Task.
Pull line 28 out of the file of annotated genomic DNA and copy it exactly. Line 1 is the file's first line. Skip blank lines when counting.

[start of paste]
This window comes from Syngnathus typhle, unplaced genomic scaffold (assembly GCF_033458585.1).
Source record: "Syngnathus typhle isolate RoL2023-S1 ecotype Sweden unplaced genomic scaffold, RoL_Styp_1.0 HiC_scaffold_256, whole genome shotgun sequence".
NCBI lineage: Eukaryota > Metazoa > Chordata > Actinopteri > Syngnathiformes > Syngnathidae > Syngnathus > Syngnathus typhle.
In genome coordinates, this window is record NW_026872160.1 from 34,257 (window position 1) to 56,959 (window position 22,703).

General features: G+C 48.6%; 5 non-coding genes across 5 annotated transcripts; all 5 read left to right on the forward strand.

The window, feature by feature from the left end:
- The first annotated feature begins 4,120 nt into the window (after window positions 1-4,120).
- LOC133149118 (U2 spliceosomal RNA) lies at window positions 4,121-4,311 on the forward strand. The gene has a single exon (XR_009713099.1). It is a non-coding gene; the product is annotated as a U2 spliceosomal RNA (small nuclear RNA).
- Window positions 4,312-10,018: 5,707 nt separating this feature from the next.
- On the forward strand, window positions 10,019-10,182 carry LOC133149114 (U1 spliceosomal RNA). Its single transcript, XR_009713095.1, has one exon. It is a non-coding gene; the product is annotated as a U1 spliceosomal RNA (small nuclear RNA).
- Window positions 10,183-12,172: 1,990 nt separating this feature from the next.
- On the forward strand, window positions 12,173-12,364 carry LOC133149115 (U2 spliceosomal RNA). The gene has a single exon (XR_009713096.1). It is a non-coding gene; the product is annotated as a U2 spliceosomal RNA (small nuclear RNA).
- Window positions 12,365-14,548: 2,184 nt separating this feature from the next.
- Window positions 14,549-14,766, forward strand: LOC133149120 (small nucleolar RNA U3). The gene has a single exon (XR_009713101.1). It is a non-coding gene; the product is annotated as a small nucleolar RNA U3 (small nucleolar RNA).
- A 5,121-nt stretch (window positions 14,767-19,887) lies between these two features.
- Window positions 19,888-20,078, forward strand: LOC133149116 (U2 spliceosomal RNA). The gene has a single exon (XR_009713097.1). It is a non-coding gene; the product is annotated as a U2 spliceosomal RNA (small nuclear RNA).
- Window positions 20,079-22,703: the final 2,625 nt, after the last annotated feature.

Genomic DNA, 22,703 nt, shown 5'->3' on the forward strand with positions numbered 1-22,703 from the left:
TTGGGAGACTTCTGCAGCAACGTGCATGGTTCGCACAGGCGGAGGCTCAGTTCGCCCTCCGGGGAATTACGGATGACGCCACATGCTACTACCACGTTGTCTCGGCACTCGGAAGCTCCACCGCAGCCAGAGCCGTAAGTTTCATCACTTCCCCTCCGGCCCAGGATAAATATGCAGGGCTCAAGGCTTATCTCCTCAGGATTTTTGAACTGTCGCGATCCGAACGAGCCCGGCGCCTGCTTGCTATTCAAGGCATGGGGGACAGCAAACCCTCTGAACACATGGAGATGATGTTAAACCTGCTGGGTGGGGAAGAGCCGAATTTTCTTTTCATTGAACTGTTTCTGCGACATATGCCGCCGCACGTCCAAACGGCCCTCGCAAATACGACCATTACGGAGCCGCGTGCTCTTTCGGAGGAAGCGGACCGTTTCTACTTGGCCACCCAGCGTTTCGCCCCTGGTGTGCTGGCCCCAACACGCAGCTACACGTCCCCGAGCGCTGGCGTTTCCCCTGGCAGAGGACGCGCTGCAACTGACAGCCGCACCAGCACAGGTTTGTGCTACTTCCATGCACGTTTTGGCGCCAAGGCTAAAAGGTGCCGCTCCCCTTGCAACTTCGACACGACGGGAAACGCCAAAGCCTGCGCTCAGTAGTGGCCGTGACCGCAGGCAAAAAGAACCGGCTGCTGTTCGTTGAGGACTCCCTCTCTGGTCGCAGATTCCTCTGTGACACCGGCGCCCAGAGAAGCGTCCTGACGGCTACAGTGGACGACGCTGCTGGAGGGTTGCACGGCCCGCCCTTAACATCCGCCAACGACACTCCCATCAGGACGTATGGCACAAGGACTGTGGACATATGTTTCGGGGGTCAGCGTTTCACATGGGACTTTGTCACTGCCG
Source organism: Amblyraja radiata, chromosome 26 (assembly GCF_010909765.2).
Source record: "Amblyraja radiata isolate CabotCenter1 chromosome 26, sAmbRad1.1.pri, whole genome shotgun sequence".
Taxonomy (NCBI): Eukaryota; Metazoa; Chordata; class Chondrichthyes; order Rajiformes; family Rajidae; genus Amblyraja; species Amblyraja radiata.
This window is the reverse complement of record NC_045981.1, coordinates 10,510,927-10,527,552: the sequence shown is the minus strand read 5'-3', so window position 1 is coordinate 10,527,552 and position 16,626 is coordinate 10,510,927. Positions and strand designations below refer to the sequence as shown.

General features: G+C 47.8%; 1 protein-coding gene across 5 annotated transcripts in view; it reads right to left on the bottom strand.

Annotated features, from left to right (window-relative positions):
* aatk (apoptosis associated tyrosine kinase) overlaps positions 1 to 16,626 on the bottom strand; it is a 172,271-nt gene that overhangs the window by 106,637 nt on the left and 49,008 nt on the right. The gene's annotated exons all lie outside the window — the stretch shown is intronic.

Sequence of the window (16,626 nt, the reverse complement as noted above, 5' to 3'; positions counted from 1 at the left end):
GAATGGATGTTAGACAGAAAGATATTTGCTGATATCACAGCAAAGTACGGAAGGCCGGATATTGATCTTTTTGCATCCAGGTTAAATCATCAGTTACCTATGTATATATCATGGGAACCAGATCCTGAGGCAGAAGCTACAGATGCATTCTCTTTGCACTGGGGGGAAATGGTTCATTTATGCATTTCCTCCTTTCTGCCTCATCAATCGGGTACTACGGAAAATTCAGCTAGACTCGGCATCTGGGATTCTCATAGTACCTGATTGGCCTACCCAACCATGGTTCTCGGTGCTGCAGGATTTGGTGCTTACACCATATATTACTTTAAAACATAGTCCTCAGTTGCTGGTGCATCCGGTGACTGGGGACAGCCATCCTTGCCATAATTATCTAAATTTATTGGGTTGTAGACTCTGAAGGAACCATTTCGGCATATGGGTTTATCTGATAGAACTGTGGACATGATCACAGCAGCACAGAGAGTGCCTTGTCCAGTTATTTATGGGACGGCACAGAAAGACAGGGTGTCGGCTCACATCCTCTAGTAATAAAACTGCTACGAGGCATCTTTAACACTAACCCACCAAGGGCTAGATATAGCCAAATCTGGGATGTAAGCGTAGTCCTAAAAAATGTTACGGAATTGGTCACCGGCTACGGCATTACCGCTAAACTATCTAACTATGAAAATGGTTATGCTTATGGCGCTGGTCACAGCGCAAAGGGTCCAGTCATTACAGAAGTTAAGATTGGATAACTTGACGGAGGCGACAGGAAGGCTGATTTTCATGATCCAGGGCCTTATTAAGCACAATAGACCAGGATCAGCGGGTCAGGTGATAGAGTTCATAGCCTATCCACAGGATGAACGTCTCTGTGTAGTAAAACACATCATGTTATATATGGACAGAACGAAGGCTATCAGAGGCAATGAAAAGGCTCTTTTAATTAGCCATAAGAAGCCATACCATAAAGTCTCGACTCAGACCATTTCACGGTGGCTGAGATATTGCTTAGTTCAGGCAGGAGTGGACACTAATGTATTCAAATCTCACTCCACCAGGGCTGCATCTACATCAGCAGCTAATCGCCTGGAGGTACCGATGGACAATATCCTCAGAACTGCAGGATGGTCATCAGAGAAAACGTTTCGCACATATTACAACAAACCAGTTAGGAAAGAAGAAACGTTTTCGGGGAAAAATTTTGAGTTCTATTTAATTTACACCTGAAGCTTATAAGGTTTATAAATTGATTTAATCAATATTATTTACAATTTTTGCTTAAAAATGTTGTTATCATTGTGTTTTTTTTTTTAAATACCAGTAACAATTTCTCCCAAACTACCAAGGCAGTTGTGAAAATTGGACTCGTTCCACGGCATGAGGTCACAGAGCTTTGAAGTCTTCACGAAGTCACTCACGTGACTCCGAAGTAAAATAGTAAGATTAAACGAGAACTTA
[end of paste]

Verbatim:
GAATGGATGTTAGACAGAAAGATATTTGCTGATATCACAGCAAAGTACGGAAGGCCGGATATTGATCTTTTTGCATCCAGGTTAAATCATCAGTTACCTATGTATATATCATGGGAACCAGATCCTGAGGCAGAAGCTACAGATGCATTCTCTTTGCACTGGGGGGAAATGGTTCATTTATGCATTTCCTCCTTTCTGCCTCATCAATCGGGTACTACGGAAAATTCAGCTAGACTCGGCATCTGGGATTCTCATAGTACCTGATTGGCCTACCCAACCATGGTTCTCGGTGCTGCAGGATTTGGTGCTTACACCATATATTACTTTAAAACATAGTCCTCAGTTGCTGGTGCATCCGGTGACTGGGGACAGCCATCCTTGCCATAATTATCTAAATTTATTGGGTTGTAGACTCTGAAGGAACCATTTCGGCATATGGGTTTATCTGATAGAACTGTGGACATGATCACAGCAGCACAGAGAGTGCCTTGTCCAGTTATTTATGGGACGGCACAGAAAGACAGGGTGTCGGCTCACATCCTCTAGTAATAAAACTGCTACGAGGCATCTTTAACACTAACCCACCAAGGGCTAGATATAGCCAAATCTGGGATGTAAGCGTAGTCCTAAAAAATGTTACGGAATTGGTCACCGGCTACGGCATTACCGCTAAACTATCTAACTATGAAAATGGTTATGCTTATGGCGCTGGTCACAGCGCAAAGGGTCCAGTCATTACAGAAGTTAAGATTGGATAACTTGACGGAGGCGACAGGAAGGCTGATTTTCATGATCCAGGGCCTTATTAAGCACAATAGACCAGGATCAGCGGGTCAGGTGATAGAGTTCATAGCCTATCCACAGGATGAACGTCTCTGTGTAGTAAAACACATCATGTTATATATGGACAGAACGAAGGCTATCAGAGGCAATGAAAAGGCTCTTTTAATTAGCCATAAGAAGCCATACCATAAAGTCTCGACTCAGACCATTTCACGGTGGCTGAGATATTGCTTAGTTCAGGCAGGAGTGGACACTAATGTATTCAAATCTCACTCCACCAGGGCTGCATCTACATCAGCAGCTAATCGCCTGGAGGTACCGATGGACAATATCCTCAGAACTGCAGGATGGTCATCAGAGAAAACGTTTCGCACATATTACAACAAACCAGTTAGGAAAGAAGAAACGTTTTCGGGGAAAAATTTTGAGTTCTATTTAATTTACACCTGAAGCTTATAAGGTTTATAAATTGATTTAATCAATATTATTTACAATTTTTGCTTAAAAATGTTGTTATCATTGTGTTTTTTTTTTTAAATACCAGTAACAATTTCTCCCAAACTACCAAGGCAGTTGTGAAAATTGGACTCGTTCCACGGCATGAGGTCACAGAGCTTTGAAGTCTTCACGAAGTCACTCACGTGACTCCGAAGTAAAATAGTAAGATTAAACGAGAACTTA